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. Last Updated: 07/27/2016

G-7 Skeptical on Reform Course

KRONBERG, Germany -- Russian plans to tame runaway inflation and achieve economic stability have drawn a sympathetic but skeptical response from the world's leading industrialized nations, who urged Moscow to stay the course of vigorous reform.

Meeting in a 19th-century manor house near Frankfurt on Saturday, finance ministers and central bank governors from the Group of Seven offered no new aid initiatives but reaffirmed their commitment to disburse $44 billion in assistance pledged to Russia last year, if Moscow continues the painful conversion to a free market economy.

Economics Minister Alexander Shokhin, one of three top Russian finance officials attending the conference, affirmed his government's commitment to reform while acknowledging that the political ascendancy in Moscow has hampered the wholesale dismantling of the Communist system.

Shokhin also argued that Russia's recent efforts in brokering a cease-fire in Sarajevo showed the country remains a superpower deserving equal treatment from the G-7. The Russians also indicated that Moscow hopes to become a member of the General Agreement on Tariffs and Trade this year and hopes to create a free-trade zone with Western Europe by the end of the decade.

Finance Minister Sergei Dubinin predicted that inflation by the end of 1994 will be reduced to between 7 percent and 9 percent a month, compared to the current rate of about 22 percent. Dubinin also said the Russian budget deficit, now at roughly 10 percent of gross domestic product and a major contributor to inflation, should be slashed to 5 percent of GDP by year's end.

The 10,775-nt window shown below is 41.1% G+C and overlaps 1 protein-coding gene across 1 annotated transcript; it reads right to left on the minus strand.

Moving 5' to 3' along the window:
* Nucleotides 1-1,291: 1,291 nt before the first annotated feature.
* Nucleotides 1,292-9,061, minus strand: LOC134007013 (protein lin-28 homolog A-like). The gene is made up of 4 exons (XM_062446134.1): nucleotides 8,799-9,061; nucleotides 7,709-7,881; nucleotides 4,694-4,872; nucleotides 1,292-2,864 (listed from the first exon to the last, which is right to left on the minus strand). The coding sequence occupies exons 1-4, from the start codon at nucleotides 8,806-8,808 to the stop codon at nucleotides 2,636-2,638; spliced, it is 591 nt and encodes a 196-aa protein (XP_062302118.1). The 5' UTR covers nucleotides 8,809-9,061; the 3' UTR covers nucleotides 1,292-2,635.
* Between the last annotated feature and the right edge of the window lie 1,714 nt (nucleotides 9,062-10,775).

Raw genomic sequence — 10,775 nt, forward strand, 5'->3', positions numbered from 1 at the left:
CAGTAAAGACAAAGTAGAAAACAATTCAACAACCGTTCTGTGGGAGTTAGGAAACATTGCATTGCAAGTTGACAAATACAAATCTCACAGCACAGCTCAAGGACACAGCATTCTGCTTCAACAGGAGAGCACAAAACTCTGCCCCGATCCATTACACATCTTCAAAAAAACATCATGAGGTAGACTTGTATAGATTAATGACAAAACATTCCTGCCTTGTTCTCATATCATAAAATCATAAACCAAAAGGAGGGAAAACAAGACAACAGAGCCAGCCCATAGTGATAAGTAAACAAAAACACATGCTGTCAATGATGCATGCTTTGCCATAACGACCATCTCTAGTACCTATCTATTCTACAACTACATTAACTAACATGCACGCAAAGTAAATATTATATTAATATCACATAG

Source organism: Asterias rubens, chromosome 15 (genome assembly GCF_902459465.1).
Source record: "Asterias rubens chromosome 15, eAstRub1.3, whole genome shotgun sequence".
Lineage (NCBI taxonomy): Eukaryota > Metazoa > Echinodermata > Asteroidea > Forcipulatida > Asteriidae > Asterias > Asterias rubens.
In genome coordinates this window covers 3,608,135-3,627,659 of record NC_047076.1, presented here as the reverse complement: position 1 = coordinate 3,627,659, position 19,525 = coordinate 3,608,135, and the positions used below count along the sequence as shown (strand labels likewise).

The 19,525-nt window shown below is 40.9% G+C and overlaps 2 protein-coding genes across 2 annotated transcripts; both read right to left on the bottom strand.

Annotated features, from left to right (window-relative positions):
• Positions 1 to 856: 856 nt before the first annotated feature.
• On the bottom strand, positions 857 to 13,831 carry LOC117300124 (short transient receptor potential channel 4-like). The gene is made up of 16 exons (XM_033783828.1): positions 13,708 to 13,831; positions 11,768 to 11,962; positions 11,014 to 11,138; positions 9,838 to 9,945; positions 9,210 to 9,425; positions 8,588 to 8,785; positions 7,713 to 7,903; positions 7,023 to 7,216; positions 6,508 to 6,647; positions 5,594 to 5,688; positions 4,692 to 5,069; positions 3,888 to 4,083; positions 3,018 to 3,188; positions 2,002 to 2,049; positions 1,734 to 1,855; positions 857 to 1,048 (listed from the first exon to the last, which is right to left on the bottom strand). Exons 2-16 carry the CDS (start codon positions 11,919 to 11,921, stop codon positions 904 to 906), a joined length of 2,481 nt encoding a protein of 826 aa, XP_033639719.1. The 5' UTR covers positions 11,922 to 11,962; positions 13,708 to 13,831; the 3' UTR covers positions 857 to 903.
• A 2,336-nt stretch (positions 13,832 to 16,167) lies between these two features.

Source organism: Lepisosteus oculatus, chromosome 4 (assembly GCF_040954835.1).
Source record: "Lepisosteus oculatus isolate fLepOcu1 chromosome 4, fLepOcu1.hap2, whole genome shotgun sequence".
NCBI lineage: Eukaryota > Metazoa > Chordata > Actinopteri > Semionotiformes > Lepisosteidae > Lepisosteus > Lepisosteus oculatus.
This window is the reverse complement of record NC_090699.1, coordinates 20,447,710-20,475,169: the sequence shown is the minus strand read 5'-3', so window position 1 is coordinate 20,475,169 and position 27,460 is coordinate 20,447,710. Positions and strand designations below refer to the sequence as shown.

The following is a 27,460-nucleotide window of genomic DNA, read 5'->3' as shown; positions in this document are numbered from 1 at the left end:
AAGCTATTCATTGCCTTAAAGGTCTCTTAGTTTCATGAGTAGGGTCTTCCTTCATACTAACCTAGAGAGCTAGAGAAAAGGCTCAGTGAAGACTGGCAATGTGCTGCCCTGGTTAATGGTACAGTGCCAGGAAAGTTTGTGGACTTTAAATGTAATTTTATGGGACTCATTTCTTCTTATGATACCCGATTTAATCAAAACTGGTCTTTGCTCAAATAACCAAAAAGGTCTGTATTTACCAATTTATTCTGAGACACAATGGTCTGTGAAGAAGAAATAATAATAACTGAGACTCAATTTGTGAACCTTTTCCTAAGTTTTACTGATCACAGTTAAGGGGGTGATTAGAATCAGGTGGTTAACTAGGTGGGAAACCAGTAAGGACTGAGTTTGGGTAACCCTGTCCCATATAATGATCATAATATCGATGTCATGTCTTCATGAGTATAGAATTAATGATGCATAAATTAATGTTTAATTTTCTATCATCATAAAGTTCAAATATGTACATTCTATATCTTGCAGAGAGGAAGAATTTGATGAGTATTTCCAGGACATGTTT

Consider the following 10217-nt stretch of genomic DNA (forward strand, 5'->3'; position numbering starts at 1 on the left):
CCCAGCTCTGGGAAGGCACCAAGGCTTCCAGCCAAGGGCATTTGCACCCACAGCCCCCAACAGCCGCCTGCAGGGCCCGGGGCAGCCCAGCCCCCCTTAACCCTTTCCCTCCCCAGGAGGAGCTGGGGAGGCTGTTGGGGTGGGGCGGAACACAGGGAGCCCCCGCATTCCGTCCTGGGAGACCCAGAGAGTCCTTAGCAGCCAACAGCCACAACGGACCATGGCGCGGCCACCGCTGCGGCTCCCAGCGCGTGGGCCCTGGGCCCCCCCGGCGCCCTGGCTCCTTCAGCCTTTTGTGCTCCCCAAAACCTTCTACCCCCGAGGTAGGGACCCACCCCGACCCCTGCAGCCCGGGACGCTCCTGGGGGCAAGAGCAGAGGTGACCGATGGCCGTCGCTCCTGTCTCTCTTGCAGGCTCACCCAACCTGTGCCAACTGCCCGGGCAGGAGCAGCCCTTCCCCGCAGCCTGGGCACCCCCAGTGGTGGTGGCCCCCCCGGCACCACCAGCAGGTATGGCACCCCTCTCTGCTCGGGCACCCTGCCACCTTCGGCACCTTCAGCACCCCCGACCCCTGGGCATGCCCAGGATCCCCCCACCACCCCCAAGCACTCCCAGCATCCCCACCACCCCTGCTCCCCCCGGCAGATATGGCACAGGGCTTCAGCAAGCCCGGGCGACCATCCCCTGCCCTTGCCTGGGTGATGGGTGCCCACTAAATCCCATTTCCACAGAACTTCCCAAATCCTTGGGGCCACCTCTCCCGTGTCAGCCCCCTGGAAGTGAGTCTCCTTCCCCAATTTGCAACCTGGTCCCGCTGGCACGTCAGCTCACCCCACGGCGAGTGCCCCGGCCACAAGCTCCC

U.S. Treasury Secretary Lloyd Bentsen, who called himself "a little less pessimistic than I've been in the past," was still skeptical about Dubinin's goals, "considering where they are now."

Others echoed Bentsen. German Finance Minister Theo Waigel, who hosted the meeting, told reporters that "there was a lot of critical probing" of the Russian plan by the group's representatives. "There was no sense of deep conviction that these reforms can be carried out," Waigel added.

"We got the impression that they're trying," said Hans Tietmeyer, head of the German Bundesbank. "The question is whether the political structures will permit them to succeed."

The G-7 -- Britain, Canada, France, Germany, Italy, Japan and the United States -- expressed willingness to support debt restructuring for Russia.

American officials said there was no progress in the other issue overshadowing Saturday: the trade dispute between the United States and Japan. Bentsen this morning met for an hour with Japanese Finance Minister Hirohisa Fujii to discuss Tokyo's import regulations.